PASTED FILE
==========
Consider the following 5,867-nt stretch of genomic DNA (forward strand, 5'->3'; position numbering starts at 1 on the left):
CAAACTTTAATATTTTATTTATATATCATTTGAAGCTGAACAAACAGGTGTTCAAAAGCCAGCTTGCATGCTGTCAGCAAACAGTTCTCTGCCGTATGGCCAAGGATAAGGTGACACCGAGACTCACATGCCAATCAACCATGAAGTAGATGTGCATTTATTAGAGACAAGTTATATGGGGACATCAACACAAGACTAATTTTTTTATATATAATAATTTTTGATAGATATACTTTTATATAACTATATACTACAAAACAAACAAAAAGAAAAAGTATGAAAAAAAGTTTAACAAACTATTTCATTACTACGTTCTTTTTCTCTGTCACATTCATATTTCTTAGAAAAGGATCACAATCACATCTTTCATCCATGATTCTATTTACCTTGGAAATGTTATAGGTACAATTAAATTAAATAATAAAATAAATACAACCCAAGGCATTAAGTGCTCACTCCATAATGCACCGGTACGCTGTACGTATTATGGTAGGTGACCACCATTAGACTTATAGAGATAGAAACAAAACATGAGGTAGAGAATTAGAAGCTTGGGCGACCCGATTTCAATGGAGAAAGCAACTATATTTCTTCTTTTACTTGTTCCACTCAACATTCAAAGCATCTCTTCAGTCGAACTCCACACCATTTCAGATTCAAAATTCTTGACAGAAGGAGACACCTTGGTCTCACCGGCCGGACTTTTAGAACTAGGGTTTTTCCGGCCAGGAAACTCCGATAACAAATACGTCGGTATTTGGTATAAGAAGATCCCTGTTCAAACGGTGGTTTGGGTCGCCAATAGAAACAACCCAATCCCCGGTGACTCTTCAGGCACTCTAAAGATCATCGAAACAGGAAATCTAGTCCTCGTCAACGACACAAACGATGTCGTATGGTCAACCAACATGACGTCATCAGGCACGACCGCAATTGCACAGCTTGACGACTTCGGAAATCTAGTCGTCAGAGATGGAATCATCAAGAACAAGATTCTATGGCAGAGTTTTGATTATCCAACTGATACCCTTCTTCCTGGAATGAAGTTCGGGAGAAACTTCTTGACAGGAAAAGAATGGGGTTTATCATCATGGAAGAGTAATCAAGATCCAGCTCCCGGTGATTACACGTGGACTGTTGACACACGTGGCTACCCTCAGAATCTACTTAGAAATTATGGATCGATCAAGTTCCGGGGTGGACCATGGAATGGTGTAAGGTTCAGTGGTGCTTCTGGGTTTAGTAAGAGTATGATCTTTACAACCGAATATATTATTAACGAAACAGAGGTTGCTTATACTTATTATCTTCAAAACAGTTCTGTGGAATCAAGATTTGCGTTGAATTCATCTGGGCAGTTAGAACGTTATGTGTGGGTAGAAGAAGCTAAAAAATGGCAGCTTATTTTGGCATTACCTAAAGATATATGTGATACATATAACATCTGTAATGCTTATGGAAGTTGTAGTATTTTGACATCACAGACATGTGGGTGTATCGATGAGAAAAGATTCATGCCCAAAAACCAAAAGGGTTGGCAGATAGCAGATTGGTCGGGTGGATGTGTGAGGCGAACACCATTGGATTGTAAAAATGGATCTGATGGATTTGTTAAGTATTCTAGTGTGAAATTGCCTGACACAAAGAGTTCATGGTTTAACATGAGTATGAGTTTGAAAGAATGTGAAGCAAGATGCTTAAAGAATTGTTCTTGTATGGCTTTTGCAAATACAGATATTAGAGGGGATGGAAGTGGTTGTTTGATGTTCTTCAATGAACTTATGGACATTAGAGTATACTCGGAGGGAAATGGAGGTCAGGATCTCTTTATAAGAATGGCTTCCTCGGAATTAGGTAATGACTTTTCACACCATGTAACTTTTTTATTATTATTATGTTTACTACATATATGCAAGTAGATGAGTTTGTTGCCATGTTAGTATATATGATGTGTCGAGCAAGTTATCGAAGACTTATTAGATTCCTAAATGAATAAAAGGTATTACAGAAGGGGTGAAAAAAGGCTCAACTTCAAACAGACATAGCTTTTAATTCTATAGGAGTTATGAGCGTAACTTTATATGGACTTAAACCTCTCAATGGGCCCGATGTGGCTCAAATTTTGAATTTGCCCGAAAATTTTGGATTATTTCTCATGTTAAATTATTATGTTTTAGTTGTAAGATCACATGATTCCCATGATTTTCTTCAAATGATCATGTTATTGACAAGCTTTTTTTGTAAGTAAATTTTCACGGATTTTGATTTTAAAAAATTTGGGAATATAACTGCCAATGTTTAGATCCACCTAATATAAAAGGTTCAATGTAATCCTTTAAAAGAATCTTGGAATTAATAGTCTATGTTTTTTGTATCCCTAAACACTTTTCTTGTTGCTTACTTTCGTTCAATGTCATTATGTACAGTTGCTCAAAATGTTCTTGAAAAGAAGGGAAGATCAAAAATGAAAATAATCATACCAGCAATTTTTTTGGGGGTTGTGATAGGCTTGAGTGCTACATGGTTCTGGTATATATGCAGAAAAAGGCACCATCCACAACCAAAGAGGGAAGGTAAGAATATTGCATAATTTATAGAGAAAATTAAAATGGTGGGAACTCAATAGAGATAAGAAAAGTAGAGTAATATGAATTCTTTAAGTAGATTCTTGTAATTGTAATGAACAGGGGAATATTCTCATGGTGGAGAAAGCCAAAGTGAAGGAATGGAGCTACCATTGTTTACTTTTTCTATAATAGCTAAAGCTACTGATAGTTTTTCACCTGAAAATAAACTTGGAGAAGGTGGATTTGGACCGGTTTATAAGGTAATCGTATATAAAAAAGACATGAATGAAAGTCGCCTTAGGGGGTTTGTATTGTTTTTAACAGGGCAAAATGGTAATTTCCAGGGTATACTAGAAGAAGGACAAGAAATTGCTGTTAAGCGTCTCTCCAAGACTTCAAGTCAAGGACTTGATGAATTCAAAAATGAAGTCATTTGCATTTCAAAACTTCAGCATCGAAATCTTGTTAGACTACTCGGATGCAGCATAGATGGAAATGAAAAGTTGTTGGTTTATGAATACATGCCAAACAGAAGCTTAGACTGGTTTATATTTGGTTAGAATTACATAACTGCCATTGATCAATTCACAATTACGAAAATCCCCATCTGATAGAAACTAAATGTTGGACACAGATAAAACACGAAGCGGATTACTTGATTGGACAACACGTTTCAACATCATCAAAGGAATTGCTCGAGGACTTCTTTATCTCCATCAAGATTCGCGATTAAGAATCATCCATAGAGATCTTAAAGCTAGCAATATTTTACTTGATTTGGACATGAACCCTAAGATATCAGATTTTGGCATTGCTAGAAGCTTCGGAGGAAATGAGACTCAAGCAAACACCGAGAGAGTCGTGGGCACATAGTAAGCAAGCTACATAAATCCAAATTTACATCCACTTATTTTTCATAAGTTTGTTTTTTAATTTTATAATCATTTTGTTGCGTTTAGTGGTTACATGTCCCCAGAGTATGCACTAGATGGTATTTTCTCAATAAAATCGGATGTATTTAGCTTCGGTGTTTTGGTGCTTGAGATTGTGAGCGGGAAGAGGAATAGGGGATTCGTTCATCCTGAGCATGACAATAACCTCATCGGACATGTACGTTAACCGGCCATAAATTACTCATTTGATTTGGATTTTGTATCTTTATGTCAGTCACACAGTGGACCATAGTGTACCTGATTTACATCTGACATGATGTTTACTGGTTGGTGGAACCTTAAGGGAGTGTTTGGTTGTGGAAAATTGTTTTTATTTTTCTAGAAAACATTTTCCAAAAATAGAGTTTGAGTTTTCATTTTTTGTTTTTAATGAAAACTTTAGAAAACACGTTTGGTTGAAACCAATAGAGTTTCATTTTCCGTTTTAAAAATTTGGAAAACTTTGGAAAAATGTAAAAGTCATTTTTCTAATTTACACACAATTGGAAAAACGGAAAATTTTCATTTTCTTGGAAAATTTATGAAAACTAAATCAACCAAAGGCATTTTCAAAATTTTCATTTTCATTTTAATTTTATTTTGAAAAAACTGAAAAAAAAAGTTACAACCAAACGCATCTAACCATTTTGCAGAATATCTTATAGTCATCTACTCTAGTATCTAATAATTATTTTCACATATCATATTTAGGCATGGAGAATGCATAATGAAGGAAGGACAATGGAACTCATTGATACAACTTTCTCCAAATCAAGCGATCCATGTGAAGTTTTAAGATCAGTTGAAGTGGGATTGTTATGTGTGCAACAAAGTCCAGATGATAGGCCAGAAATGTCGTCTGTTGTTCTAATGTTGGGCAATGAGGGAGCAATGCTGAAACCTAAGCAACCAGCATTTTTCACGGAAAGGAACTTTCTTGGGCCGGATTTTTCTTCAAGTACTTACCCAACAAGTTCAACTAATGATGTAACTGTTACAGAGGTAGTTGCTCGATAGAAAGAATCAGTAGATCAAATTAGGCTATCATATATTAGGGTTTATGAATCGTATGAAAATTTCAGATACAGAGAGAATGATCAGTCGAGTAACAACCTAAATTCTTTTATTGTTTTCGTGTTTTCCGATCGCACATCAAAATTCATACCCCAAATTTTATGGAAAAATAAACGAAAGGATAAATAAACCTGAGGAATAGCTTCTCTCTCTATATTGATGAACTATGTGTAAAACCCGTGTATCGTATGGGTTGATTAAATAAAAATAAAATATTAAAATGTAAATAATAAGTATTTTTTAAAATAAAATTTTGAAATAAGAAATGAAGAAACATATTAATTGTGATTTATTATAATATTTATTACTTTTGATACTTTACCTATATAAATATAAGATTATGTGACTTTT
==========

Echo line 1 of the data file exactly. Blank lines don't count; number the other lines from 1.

Consider the following 5,867-nt stretch of genomic DNA (forward strand, 5'->3'; position numbering starts at 1 on the left):